The biggest problem I’ve had is allowing enough time for marketing. My husband and I are on an extended sailing trip and I didn’t allow enough time before I left to market the book properly. I hope to address this when I return next year.
7. The book is available in paperback, ebook and audiobook. What format do you believe most of your audience is reading and where do you see the industry heading?
Surprisingly, I’ve had a lot of interest in hard copies but have not yet finalised an easy distribution method. I set up a pre-order period on the ebook and this has worked well. Judging by what I’ve seen and read about the book market, hard copies are definitely here to stay even if percentage sales have reduced. Ebooks, however, are so convenient and popular, it’s important to offer this option. Audio has had a lot of attention recently. I’m looking forward to getting Laura’s List recorded and out soon.
8. Flat design seems to be a theme with book covers for women’s fiction right now. How did you come up with the idea for the final cover and how did you put the ‘Dawn Kelly’ spin on it?
The idea for the cover developed as I was writing the story. When I was ready to publish, I did an internet search for images of successful book covers to make sure my idea would fit in. Then, I moved on to graphic images of women’s heads and hair, script styles, lists etc. From these, I created a storyboard. I cut and pasted bits of images together until I had something that resembled my original idea and a cover I was happy with.
I’m not skilled in this area so I passed it on to a graphic designer. They made up the brilliant cover image for me. I think the cover looks really striking. I was so pleased with the help I received at TJ INK.
9. What advice would you give to someone thinking about writing and publishing their book?
Write it!!! As author, Jodi Picoult, once said, “You can’t edit a blank page.” I don’t think anyone should worry about publishing until they have written something they’re happy with. Write it first; get people other than your mother or best friend to read it and accept feedback. Rewrite, edit, discard and write again. When you’re ready, have a professional approach and make sure your book is free from errors and looks fantastic. Finally, plan in advance how you are going to let people know about your book. Research social media, email networks, local press/radio and other writer’s blogs and podcasts.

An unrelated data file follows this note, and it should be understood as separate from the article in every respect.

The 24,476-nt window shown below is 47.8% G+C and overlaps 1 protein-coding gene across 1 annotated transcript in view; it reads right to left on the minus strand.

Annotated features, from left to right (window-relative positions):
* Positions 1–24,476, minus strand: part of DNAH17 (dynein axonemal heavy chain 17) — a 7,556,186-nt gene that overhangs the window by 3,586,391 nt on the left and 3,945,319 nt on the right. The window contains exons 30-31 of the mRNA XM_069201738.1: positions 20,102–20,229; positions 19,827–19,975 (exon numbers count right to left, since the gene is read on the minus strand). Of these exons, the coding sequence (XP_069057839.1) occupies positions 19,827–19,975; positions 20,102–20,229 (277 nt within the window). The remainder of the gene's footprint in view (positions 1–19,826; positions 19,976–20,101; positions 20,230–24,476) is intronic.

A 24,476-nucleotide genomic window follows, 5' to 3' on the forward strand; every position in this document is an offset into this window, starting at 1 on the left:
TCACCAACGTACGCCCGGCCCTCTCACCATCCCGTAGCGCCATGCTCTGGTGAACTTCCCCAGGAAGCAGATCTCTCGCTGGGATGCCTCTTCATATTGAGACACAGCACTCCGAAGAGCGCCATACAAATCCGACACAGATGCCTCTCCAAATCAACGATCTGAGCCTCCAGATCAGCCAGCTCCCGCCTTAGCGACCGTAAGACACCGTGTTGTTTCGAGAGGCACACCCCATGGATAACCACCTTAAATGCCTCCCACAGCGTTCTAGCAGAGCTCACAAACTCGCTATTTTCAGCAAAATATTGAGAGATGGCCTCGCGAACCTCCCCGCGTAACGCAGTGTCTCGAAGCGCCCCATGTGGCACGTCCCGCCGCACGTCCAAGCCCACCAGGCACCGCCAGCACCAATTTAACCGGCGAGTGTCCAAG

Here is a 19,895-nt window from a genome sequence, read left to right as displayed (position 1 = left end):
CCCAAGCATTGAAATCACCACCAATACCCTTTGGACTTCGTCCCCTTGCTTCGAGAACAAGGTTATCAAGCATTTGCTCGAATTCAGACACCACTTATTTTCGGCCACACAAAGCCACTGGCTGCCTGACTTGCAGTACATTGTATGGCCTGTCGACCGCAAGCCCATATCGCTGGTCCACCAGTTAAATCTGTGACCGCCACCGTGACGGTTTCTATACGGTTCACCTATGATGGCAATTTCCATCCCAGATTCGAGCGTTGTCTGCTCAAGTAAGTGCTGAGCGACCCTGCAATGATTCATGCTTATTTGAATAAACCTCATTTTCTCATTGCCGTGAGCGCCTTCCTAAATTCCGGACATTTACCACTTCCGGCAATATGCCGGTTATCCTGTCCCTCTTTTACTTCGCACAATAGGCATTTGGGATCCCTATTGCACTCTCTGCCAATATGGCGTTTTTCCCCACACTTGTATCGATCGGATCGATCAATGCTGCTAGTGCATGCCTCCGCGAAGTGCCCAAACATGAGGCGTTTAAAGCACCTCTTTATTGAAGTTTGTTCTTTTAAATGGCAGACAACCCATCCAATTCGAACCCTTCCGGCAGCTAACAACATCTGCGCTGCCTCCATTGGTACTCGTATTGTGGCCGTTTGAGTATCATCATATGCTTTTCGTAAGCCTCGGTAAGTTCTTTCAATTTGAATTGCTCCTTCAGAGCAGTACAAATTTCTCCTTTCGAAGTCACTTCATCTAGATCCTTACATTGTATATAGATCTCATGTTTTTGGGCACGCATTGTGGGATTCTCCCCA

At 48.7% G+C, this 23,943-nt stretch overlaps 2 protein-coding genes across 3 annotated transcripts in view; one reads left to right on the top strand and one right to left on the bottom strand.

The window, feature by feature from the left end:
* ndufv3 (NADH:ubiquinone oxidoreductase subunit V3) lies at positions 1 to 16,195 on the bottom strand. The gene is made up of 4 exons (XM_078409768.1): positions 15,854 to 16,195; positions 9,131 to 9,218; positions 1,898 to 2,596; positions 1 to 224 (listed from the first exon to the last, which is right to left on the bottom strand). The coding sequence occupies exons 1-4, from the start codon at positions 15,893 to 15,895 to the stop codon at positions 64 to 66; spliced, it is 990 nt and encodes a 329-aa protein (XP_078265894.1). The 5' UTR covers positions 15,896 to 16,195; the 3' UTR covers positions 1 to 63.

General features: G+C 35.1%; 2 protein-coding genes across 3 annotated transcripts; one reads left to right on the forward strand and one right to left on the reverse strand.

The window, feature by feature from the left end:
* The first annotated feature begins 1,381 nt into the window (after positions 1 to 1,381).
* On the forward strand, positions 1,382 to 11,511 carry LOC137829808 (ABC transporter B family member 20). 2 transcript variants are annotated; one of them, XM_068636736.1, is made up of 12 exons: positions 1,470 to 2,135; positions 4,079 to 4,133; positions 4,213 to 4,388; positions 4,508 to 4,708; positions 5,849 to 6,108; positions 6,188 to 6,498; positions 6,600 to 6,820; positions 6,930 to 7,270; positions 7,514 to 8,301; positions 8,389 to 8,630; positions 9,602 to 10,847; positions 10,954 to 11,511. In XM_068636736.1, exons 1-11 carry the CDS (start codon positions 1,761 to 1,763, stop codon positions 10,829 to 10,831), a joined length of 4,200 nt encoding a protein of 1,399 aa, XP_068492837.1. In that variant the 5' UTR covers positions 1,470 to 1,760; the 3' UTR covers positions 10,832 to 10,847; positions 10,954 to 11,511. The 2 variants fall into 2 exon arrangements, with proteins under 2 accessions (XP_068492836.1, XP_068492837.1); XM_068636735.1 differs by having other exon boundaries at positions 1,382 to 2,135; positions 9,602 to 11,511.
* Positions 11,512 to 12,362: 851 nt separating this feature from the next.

10. And finally, what would be your ‘desert island’ book?
Jitterbug Perfume by Tom Robbins… Funny, adorable and a clever tale – magical realism before the term was even thought of 🙂
“A sense of humour… is superior to any religion so far devised.”
“To achieve the impossible, it is precisely the unthinkable that must be thought.”
– Tom Robbins
Blurb for Laura’s List:
Single father Tom Kavanagh wrestles with the idea of returning to Ireland to rebuild family ties after the tragic loss of his wife, Laura. His life is pulled in different directions by his relatives and close friends, but what would Laura have wanted for her husband and young daughter? Should Tom follow the clues that she left for him in her last list?
Weaving intimate details of Tom’s struggle to survive in the present with his yearning to linger in the past, Laura’s List is a funny, sad and ultimately heart-warming tale of love, loss – and finding your way home.
About the author
Dawn Kelly is a British born writer and singer-songwriter of Irish parentage who grew up in Birmingham but spent her summers in rural Ireland with her grandparents.
She lived in London for more than twenty years, where she sang in a band, funded her studies by writing an erotic book and produced her first play. She now lives in Bristol with her husband, daughter and two collie dogs – when she’s not away sailing and/or singing.
You can currently buy Laura’s List as an ebook here.
If you think you’re ready to take the next step with your book, why not get in touch and see where it can take you?